2

This book specifies the difference as:

martyr for something: smb. who is made to suffer severely for a cause

martyr to something: smb. who is acutely inflicted by something

Oxford dictionary also tells us this:

(martyr to) a constant sufferer from (an ailment):

Other online dictionaries don't seem to explicitly specify a difference, though all example sentences for "martyr to" contain an ailment.

Yet, I've seen the usage "He/She is a martyr to his/her cause/country" a lot. In fact, google gives more hits to the "to" use than the "for" use.

martyr to his cause: 315,000 uses vs. martyr for his cause: 285,000 uses

martyr to his country: 371,000 vs. martyr for his country: 266,000 uses

So is there still a difference between the two in modern/current use? Is this a case of colloquial use being inconsistent with grammatically correct use? Is this a US vs UK issue? Help, please? Surprisingly google is not yielding even a single article discussing this usage.

ETA: Ngram comparisons that have now only increased my confusion. It seems "martyr to cause" is significantly more common is usage than "martyr for cause". Diagrams for Cause and Country

3

There are actually two different meanings and usages of "martyr to".

Being a "martyr for his cause" (or country) is well-understood. It means the person sacrificed themselves for the cause. Being a "martyr to" something generally means that you suffer as a result of something: a "martyr to back pain" means that you suffer extremely from back pain.

The other use of "martyr to", means that his cause (or country) treats him as a martyr. For example "Joan of Arc is a martyr to the French", means the French consider her a martyr. The English, on the other hand, don't, so she is not a martyr to the English. Another example might be "Martin Luther King was a martyr to the American Civil Rights movement". Civil rights proponents considered him a martyr, other people didn't.

The many occurences of "martyr to his cause" and "martyr to his country" are most likely to be usages like that.

1

I don't think that book gives a very helpful example, as the sense of the example sentence is more 'he died, a martyr, for his country', where 'for' belongs to 'to die for', rather than 'a martyr for'.

The phrases I'm familiar with are 'a martyr to', which implies being a passive agent of an active, usually recurrent ailment (eg, 'He's a martyr to his gout'); and 'a martyr of', usually in the construction 'to make a martyr of someone', which implies an active executor, whose action in killing someone, will cause their death to acquire some kind of cultural or symbolic value.

  • In this case, would introducing an adverb and a comma make for a better example sentence? Ex: 'He died bravely, a martyr for his country'. Or would 'a martyr to his country' be a more correct construction? Here, the 'for' doesn't seem to belong to the "die" anymore. In any case, one's country seems to be closer to a cause than to an ailment, to me. – Shisa Feb 18 '14 at 11:54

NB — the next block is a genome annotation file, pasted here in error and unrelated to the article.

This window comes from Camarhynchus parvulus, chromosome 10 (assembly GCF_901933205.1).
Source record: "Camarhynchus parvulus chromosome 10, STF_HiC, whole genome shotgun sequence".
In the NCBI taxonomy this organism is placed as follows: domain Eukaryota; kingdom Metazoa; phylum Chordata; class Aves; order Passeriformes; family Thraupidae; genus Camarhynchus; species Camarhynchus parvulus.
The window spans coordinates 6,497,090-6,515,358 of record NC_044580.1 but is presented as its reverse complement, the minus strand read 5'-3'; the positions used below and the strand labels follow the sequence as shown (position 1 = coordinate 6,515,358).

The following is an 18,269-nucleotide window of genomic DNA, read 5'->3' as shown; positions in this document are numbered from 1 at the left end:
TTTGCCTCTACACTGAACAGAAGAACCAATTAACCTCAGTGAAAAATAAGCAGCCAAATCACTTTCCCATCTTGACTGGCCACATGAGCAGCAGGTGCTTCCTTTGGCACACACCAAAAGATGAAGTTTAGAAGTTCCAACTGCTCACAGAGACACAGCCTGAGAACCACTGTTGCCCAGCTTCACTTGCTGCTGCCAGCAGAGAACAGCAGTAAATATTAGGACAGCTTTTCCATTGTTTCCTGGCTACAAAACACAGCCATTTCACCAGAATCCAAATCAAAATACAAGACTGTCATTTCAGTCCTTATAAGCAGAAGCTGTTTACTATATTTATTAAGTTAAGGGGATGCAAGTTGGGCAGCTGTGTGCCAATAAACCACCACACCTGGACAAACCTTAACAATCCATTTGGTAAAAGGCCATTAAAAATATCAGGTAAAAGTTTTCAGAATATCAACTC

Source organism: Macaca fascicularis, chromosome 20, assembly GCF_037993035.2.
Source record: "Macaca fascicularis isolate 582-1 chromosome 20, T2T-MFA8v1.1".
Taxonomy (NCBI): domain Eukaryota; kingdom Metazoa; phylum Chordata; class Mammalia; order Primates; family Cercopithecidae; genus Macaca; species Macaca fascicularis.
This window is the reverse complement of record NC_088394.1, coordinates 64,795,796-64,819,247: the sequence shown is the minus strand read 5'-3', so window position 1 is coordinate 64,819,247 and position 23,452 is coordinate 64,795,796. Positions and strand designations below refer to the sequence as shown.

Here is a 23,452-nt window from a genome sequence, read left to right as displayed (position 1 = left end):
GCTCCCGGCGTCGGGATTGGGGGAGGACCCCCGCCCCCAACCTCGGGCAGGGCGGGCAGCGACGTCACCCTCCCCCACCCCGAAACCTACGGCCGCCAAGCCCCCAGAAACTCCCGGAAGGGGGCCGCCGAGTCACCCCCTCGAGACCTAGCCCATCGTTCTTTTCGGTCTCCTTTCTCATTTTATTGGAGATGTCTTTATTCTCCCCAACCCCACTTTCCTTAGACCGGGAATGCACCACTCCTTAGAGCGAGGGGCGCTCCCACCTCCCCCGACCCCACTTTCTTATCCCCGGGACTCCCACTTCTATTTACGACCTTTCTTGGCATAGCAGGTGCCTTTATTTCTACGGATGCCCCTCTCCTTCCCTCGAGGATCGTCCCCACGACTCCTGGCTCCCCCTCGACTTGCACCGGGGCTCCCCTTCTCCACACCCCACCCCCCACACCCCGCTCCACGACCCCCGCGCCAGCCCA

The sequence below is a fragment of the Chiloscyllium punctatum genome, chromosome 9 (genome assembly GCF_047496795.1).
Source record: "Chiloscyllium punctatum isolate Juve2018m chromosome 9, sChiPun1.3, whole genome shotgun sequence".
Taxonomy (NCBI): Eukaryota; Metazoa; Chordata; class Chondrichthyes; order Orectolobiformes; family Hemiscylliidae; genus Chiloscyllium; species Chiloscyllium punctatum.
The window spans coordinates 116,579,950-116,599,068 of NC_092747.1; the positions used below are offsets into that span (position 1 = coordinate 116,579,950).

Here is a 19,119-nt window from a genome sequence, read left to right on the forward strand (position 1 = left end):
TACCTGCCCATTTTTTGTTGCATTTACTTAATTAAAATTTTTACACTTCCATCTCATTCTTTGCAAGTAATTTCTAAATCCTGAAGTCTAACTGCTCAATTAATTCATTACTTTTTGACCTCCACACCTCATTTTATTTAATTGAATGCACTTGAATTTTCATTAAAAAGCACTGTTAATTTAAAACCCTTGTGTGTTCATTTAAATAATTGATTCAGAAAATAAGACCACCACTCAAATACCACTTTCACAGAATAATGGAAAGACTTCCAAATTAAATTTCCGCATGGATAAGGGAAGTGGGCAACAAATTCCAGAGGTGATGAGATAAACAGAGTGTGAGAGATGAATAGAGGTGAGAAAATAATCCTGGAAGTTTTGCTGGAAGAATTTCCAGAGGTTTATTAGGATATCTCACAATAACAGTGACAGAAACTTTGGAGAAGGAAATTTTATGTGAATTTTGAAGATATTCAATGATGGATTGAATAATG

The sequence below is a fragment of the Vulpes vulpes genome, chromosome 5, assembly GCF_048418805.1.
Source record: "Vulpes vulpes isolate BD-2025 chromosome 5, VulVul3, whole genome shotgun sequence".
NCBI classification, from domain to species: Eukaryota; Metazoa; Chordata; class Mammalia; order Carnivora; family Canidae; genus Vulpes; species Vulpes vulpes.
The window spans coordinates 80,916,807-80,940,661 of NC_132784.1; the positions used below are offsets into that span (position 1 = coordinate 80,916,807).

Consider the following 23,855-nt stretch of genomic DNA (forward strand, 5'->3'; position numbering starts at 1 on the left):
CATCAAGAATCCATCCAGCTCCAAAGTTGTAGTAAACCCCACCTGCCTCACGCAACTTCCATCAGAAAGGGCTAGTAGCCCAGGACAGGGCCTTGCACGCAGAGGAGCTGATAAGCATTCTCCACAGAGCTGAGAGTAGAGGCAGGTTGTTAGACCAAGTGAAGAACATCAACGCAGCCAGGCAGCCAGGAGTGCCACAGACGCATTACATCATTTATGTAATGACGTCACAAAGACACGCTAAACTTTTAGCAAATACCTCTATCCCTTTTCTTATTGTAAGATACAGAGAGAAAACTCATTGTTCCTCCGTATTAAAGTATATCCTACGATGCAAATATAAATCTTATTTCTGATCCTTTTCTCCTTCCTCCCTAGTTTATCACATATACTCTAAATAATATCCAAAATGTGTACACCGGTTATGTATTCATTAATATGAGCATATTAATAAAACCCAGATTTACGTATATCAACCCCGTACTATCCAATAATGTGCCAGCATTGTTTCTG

• @Shisa I still see 'He died bravely for his country' as fitting my example. I don't think a country can kill someone - political repression can, though, so you could say, 'He died, a martyr to political repression'. Alternatively, from the point of view of liberal activists, 'He died a martyr to the cause', particularly if had been assasinated. Had he voluntarily sought death, you might say, 'He died a martyr for the cause', which brings us back to the 'dying for' construction. – Leon Conrad Feb 18 '14 at 12:49
  • I see the 'martyr to political repression' as fitting the samples given, since 'political repression' is more an ailment (something one can be a victim of) than a cause. But adding "died" to the sentence constructions introduces a complexity/tangent that doesn't answer my original question, just kinda obscures it? Let's forget the "He died a martyr" construction since that can be very sensibly read differently, and talk about the construction I asked about ie. "He was a martyr". Is a construction like 'he was a martyr for his country/religion' grammatical? – Shisa Feb 18 '14 at 13:28
  • @Shisa If you mean that his country(men) considered him to be a martyr, then yes, but you include 'religion' as an option here, And I can't see that working. 'He was a martyr', for me, implies 'He was [considered to be] a martyr'. Your ngram link examples seem to bear out this distinction. – Leon Conrad Feb 18 '14 at 14:57
0

Martyr means witness in Greek, so martyr to should reasonably mean one who suffers for a cause — for example, a martyr to non-violence.

  • Hello, Anselm. Sadly, it is often unsafe to argue how we 'should' use words from how people centuries ago used them. Especially in a different language. – Edwin Ashworth Aug 31 '15 at 14:37

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